“There’s nothing wrong with enjoying look at the surface of the ocean itself, except that when you finally see what goes on underwater, you realize that you’ve been missing the whole point of the ocean.” –Dave Barry, writer
How many of us, as children, wanted to be explorers? To map uncharted territory? To discover new lands (or animals)? For me—and, I’d argue, so many in my generation and the one that followed—this was part of the appeal of The Magic School Bus series: Ms. Frizzle – a teacher who didn’t believe that limits should be set on what we explore took her students on all sorts of adventures. They were scientists. They were wanderers and wonderers, students of the world and themselves.
Sometimes, I think, we let ourselves believe there is nothing more to explore. That there is nothing else we should hold in wonder. And, I think when we do this, we are wrong.
In January 2009, President Obama established the Marianas Trench Marine National Monument (MTMNM), through Presidential Proclamation 8335. He assigned management responsibility to Secretary of the Interior and the Secretary of Commerce. The Secretary of the Interior placed MTMNM within the National Wildlife Refuge System, and delegated management to the Fish and Wildlife Service. The Secretary of Commerce, through the National Oceanic and Atmospheric Administration (NOAA), is primarily responsible for fishery-management within these waters. The Marianas Trench Monument Advisory Council provides advice and recommendations on the development of management plans and includes three officials from the Commonwealth of the Northern Mariana Island (CNMI) government, as well as a representative from both the Department of Defense and the US Coast Guard.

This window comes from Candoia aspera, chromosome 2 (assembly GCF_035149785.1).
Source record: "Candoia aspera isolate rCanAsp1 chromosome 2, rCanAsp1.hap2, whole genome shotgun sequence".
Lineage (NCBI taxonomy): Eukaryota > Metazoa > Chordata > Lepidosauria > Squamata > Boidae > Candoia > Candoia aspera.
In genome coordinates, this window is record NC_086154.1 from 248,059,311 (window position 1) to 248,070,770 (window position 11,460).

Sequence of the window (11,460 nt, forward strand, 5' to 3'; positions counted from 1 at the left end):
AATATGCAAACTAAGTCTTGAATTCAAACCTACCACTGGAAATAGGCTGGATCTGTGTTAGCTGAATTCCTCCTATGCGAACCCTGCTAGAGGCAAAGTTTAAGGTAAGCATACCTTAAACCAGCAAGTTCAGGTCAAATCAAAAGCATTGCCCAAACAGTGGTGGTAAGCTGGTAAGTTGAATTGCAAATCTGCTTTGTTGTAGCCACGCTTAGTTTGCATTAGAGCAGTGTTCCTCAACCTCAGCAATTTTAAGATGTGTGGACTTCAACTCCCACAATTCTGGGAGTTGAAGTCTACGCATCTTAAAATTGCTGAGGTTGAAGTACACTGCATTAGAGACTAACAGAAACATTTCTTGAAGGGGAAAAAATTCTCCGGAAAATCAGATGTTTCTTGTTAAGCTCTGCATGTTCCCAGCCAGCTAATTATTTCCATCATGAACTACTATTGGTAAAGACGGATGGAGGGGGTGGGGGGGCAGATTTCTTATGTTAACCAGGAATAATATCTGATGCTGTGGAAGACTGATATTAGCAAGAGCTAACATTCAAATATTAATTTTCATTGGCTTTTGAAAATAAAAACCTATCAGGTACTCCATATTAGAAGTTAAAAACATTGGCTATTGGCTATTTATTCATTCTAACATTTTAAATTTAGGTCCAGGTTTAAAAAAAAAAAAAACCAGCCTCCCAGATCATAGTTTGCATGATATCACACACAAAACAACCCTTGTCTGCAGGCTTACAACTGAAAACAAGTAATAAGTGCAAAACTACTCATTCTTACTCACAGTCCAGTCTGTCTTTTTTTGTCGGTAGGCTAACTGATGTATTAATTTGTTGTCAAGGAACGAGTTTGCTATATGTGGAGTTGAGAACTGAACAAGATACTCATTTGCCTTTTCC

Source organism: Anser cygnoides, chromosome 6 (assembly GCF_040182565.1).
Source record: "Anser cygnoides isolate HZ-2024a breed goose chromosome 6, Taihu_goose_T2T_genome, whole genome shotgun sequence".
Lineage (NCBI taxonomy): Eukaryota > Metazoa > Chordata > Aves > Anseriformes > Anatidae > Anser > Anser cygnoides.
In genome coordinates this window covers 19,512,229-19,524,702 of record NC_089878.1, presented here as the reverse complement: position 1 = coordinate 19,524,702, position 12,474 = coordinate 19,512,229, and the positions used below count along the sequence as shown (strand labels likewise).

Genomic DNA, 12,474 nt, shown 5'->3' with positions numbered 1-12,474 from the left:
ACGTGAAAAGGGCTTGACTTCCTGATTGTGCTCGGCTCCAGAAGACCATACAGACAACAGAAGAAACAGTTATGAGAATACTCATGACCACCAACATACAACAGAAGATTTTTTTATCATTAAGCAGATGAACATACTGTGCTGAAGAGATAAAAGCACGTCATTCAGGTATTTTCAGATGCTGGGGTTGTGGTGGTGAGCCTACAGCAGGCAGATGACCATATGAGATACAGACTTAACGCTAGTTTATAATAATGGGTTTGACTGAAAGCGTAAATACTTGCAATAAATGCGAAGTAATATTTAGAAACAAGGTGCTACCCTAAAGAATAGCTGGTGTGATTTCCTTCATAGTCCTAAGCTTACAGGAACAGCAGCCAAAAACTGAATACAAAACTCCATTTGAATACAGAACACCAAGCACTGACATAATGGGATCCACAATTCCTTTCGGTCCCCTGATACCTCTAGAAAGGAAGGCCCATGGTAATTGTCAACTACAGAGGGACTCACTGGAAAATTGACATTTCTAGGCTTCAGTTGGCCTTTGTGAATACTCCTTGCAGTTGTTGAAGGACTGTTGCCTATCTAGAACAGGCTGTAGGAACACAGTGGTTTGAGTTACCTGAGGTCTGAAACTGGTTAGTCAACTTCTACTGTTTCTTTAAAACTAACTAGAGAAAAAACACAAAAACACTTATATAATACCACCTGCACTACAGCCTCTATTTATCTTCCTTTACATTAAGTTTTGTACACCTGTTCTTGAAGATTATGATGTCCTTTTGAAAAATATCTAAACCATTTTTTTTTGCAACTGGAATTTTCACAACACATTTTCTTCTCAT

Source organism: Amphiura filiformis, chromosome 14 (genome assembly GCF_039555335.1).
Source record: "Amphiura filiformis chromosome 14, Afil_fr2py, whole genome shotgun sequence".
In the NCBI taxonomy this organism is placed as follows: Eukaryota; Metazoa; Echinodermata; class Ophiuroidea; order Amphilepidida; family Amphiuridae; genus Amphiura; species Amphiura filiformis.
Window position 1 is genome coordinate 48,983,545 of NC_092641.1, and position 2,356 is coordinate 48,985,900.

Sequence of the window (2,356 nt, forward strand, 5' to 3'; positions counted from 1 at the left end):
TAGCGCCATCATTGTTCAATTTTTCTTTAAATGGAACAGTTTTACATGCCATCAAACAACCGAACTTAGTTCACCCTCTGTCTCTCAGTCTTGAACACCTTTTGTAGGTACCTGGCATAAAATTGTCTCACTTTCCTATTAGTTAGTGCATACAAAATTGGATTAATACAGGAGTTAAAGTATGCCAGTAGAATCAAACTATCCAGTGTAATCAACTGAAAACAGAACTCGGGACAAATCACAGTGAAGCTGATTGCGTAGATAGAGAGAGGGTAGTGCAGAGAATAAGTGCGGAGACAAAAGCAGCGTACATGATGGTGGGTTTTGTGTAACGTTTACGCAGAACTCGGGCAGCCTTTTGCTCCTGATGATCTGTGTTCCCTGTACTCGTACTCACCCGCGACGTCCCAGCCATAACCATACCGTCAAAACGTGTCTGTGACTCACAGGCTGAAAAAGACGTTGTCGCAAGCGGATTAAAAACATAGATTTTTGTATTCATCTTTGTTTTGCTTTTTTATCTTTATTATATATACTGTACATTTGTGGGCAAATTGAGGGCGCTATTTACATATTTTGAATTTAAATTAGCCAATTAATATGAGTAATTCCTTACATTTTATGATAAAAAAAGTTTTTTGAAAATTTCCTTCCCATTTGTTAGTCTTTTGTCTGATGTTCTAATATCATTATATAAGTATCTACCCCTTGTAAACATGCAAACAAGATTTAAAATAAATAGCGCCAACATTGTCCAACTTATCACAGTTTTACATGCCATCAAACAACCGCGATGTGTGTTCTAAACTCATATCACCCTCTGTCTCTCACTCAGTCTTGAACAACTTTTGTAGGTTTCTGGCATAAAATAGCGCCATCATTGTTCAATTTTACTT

But it’s hard to create a management plan for an area we know very little about.
NOAA, in conjunction with a variety of partners, has been conducting a three-cruise expedition on the NOAA ship Okeanos Explorer to collect and analyze baseline information about unknown and poorly known areas of the MTMNM and the CNMI. The information from the 2016 Deep Water Exploration of the Marianas will be used to support management needs of the area, and to better understand the diversity, ecology, geology, and distribution of deep sea habitats in the area. It will also provide foundational information for follow-up exploration and research.
The third cruise in this series of expeditions began June 17th, and will conclude July 10th. It will be focused on mapping the northern part of the CNMI and the MTMNM using a remotely-operated vehicle. Highlight videos from this type of project, focused on the southern half of the CNMI and the MTMNM, (from the first leg of the cruise April 20-May 11) show a small octopus, a dandelion siphonophore, an aggregation of basket stars, and an extinct hydrothermal chimney, among other things. These videos include a combination of post-production music and the real-time-filming reactions of the scientists on Okeanos Explorer.